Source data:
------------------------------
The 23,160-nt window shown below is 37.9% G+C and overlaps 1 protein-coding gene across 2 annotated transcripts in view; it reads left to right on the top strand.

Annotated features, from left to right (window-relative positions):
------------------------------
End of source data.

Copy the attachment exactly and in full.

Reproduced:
The 23,160-nt window shown below is 37.9% G+C and overlaps 1 protein-coding gene across 2 annotated transcripts in view; it reads left to right on the top strand.

Annotated features, from left to right (window-relative positions):